December 1

Obituary for Doug Edwards

By asored

Obituary for Doug Edwards

Obituary quoted from The News Tribune, Tacoma, Washington, November 25th, 2008 12:05 AM

Driven UPS professor lived boldly, inspired many. The best word to describe Doug Edwards is determined. The University of Puget Sound professor was so determined that when
his doctors said he had one year to live because of bone cancer, he stole eight. Whenever the doctors told him about treatment plans, they asked the globe-trotting professor, “How does that fit with your schedule?”

The determination was there even when he was a kid, spending hours learning to juggle because he was told it would make him a better
basketball player.

Edwards, a religion professor at UPS for 21 years, died Saturday evening. He was 58. He is survived by his wife, Mary Lynn, and a brother, a sister, two daughters and a son. Lynn said Monday she was overwhelmed by how many lives Edwards touched. Students, colleagues and friends have been sharing stories of
the professor, who traveled the world for archaeological digs and came home to sing with the Puget Sound Revels.

There was only one way to describe Edwards, Lynn said: “Sheer determination, and his passion. People saw this all the way through
the cancer.” People saw it when, even during harsh treatment, he led archaeological
digs in Israel – in person when he could make the trip, and by teleconference when he couldn’t. People saw it when, though weak from
chemotherapy, he still wanted to sing with the Revels at the Tall Ships festival this year.

“Are you OK?” other singers would ask.

“I’ll be fine once I get my costume on,” he replied.

This summer, Edwards became the first person to lead an archaeological dig via teleconference when he directed a group of students, including his daughter, at a dig at Khirbet Cana. Cana, northwest of Nazareth, is the site of the biblical story of Jesus turning water into wine. The group was digging for clues to see how first-century villages evolved.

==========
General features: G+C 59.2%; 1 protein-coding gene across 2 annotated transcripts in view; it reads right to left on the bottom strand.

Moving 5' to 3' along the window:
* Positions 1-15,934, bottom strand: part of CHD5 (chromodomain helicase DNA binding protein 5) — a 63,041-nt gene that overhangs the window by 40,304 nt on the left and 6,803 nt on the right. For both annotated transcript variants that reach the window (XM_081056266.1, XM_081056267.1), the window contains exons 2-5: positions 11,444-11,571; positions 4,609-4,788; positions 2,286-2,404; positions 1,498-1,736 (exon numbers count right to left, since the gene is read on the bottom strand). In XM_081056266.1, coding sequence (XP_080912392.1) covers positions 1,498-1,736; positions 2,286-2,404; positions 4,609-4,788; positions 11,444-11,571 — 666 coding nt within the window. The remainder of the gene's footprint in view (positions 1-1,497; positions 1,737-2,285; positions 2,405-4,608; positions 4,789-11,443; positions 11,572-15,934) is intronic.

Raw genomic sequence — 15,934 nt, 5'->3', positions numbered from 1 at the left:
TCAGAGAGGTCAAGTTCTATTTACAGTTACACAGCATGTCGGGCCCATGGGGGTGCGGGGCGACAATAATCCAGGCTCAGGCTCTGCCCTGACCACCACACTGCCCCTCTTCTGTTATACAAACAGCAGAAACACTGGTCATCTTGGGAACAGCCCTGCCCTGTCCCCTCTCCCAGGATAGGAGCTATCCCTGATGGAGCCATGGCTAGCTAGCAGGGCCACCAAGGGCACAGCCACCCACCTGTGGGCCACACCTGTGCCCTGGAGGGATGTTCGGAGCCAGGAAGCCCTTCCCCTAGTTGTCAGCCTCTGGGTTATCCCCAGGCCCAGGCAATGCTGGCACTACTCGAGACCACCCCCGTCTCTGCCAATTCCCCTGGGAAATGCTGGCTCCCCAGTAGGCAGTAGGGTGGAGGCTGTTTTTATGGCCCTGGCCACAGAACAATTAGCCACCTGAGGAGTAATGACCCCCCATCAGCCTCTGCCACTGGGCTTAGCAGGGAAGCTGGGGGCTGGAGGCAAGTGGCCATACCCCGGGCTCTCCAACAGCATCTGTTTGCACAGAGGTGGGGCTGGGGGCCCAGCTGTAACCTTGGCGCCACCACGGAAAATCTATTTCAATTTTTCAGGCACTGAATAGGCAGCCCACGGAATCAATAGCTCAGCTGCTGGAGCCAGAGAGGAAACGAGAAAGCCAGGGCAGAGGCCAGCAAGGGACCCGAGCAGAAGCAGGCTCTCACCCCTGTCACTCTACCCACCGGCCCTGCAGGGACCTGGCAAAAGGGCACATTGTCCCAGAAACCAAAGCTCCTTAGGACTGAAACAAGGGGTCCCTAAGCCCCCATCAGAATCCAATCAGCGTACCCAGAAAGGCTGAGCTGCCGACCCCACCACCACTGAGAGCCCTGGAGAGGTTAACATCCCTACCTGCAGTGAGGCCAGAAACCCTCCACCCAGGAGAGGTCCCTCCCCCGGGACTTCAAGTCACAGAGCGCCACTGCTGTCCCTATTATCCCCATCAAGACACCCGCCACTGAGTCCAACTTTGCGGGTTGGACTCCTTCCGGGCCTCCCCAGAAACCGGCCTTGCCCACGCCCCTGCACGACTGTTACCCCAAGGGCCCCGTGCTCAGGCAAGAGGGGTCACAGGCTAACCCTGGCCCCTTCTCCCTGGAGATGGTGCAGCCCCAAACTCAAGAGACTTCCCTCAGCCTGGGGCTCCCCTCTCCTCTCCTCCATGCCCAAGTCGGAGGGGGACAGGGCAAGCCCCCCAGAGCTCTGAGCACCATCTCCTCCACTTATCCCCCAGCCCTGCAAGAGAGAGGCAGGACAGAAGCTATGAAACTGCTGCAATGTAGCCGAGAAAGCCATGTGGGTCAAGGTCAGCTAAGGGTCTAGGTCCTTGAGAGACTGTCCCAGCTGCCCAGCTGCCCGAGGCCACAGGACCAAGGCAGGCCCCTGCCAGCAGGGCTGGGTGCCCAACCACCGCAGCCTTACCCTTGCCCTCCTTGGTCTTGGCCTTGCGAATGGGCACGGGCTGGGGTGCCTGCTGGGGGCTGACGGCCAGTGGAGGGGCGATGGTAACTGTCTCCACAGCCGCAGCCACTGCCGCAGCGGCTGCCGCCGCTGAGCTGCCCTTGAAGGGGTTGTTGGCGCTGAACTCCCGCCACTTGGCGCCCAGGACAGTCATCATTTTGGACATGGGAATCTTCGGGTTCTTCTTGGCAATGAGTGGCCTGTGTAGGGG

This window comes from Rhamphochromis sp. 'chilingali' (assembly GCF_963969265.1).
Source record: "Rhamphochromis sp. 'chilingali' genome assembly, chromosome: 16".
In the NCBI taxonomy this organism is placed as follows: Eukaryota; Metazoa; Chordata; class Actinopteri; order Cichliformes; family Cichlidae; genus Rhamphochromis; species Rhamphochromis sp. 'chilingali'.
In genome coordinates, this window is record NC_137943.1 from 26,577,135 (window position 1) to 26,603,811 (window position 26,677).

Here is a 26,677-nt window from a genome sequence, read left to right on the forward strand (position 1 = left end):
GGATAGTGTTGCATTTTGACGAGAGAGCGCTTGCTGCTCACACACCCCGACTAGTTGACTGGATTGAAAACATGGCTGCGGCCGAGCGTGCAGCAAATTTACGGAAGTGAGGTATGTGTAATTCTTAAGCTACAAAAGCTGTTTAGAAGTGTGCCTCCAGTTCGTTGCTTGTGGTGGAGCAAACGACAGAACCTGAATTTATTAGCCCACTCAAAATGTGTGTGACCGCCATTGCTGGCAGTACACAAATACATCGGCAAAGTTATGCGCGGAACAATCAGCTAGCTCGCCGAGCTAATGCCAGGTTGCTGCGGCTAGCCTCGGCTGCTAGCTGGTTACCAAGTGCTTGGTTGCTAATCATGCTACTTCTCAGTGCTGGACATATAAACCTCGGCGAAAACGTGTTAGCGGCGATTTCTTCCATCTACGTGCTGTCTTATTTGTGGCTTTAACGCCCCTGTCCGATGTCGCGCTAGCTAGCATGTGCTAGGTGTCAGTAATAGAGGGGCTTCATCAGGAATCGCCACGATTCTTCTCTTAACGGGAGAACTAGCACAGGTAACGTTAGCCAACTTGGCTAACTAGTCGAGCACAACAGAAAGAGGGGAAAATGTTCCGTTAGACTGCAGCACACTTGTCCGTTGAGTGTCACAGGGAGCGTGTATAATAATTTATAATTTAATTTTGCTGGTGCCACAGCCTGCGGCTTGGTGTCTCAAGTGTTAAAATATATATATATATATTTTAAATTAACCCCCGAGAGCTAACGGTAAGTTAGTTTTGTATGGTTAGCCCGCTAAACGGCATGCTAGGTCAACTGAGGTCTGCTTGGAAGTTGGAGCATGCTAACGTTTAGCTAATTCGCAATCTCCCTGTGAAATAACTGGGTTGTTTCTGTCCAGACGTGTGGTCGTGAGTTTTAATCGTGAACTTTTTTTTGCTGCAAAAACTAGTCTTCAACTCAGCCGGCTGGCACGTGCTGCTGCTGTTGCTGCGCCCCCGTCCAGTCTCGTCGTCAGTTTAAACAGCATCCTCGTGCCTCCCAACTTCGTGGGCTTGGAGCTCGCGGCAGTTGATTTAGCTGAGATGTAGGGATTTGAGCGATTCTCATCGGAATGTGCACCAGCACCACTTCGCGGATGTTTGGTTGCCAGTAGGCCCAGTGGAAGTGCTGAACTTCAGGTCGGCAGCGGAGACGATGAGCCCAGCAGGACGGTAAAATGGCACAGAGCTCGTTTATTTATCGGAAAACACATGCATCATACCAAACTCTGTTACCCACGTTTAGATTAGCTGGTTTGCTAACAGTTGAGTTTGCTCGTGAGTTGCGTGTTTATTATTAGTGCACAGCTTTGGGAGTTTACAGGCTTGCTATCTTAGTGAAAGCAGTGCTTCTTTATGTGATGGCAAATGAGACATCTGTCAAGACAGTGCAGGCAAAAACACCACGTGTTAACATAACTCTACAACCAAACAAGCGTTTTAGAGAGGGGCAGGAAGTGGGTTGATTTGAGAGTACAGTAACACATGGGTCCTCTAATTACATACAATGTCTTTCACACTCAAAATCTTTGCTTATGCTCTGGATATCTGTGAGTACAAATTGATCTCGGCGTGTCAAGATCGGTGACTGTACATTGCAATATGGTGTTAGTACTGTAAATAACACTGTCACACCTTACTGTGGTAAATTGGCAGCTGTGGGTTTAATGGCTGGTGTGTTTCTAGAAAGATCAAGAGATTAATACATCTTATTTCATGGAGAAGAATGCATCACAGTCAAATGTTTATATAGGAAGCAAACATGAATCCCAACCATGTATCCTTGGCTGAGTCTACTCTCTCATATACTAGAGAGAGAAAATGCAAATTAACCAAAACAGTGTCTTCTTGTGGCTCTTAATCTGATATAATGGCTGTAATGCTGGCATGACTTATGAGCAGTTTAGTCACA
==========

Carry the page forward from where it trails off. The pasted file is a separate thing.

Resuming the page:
In 2006, Edwards was leading a dig and excavation of an ancient synagogue near Cana when Hezbollah launched missiles at nearby Israeli communities. “It is definitely a unique experience,” he said at the time.

Edwards was born in the tiny town of Hardy, Neb. He studied at the University of Nebraska and at Boston University, where he met Lynn,
before taking a job at UPS in 1987. He loved it here, Lynn said. If you can’t live in New England, the Pacific Northwest is just as good, he’d say.

During his years at UPS, Edwards inspired students and coworkers, many of whom are trying to make it back for today’s memorial service or calling in their stories if they can’t. In 1992, Dave Wright walked into Edwards’ class at 8 a.m. on a Monday morning. It was the first class of his freshman year. After taking it,
Wright switched to have Edwards as his adviser, and changed his major and the direction of his life.

“Without Doug, and his role both professionally and personally, I wouldn’t be the professional I am today,” said Wright, now the UPS chaplain.

Wright will lead the 2 p.m. service today at Kilworth Chapel on the UPS campus. A reception at Wyatt Hall will follow the service.
Everyone is invited, but be prepared to stay awhile. There will be a lot of stories to share. “He just loved what he did, he pushed and pushed,” Lynn said. “That defined him. He had a big life.”

Barry Goldstein, a UPS geology professor, had worked with Edwards since 1987, and went on trips with him to Israel. Throughout his work,
Edwards always brought people together. And even though Edwards died young, he lived more than many others, friends said.

“As far as I’m concerned,” Goldstein said, “he lived 150 years.”

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